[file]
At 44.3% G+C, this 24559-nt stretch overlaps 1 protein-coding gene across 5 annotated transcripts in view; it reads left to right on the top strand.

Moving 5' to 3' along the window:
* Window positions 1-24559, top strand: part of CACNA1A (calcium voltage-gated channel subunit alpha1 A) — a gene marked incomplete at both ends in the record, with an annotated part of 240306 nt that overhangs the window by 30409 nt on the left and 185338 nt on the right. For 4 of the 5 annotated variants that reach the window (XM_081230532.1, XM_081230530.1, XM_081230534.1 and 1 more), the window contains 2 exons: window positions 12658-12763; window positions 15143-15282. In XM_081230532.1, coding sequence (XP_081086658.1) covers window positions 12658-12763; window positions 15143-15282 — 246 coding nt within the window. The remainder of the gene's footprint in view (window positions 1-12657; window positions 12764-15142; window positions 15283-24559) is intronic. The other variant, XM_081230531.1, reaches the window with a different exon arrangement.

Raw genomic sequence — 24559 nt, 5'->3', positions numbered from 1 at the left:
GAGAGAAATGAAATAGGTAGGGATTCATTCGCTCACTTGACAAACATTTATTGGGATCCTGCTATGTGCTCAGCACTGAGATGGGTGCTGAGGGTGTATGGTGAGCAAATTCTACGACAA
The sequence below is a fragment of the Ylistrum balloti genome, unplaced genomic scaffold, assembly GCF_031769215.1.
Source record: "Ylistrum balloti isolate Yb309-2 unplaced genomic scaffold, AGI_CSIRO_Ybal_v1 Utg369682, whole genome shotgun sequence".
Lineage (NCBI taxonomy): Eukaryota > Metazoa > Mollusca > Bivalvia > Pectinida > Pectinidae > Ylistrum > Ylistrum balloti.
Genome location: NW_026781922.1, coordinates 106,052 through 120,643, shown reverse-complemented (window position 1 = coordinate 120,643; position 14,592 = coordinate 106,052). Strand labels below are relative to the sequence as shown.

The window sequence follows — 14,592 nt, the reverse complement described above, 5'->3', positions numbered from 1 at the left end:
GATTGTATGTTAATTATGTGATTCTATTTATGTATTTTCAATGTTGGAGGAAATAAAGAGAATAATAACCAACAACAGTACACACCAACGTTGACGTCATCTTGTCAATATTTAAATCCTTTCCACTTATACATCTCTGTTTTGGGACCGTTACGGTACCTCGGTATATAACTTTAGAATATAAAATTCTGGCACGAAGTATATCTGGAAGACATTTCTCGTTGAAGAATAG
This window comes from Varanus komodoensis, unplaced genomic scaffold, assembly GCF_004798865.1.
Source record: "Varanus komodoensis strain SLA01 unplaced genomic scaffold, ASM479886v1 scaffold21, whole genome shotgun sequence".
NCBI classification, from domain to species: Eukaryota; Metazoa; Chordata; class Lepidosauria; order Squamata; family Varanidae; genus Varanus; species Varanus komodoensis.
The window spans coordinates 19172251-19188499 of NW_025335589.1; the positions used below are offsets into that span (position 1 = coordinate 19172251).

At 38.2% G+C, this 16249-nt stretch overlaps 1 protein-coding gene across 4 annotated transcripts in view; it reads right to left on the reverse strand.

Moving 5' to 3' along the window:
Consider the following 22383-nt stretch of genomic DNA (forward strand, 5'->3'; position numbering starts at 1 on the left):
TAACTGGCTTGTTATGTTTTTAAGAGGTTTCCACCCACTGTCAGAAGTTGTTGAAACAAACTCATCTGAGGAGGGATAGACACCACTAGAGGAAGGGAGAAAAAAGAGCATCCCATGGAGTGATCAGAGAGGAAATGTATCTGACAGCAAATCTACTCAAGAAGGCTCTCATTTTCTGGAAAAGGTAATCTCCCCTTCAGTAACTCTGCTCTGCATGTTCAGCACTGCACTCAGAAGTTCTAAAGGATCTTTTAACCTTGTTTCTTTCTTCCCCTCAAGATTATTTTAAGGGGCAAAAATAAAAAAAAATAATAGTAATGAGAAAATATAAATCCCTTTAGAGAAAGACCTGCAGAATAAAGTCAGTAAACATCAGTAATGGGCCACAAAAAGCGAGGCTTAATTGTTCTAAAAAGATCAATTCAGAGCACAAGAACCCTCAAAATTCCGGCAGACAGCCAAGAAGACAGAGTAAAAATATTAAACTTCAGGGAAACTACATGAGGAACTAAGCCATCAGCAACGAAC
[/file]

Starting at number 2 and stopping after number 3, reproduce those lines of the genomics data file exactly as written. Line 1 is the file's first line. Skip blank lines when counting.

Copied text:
Moving 5' to 3' along the window:
* Window positions 1-24559, top strand: part of CACNA1A (calcium voltage-gated channel subunit alpha1 A) — a gene marked incomplete at both ends in the record, with an annotated part of 240306 nt that overhangs the window by 30409 nt on the left and 185338 nt on the right. For 4 of the 5 annotated variants that reach the window (XM_081230532.1, XM_081230530.1, XM_081230534.1 and 1 more), the window contains 2 exons: window positions 12658-12763; window positions 15143-15282. In XM_081230532.1, coding sequence (XP_081086658.1) covers window positions 12658-12763; window positions 15143-15282 — 246 coding nt within the window. The remainder of the gene's footprint in view (window positions 1-12657; window positions 12764-15142; window positions 15283-24559) is intronic. The other variant, XM_081230531.1, reaches the window with a different exon arrangement.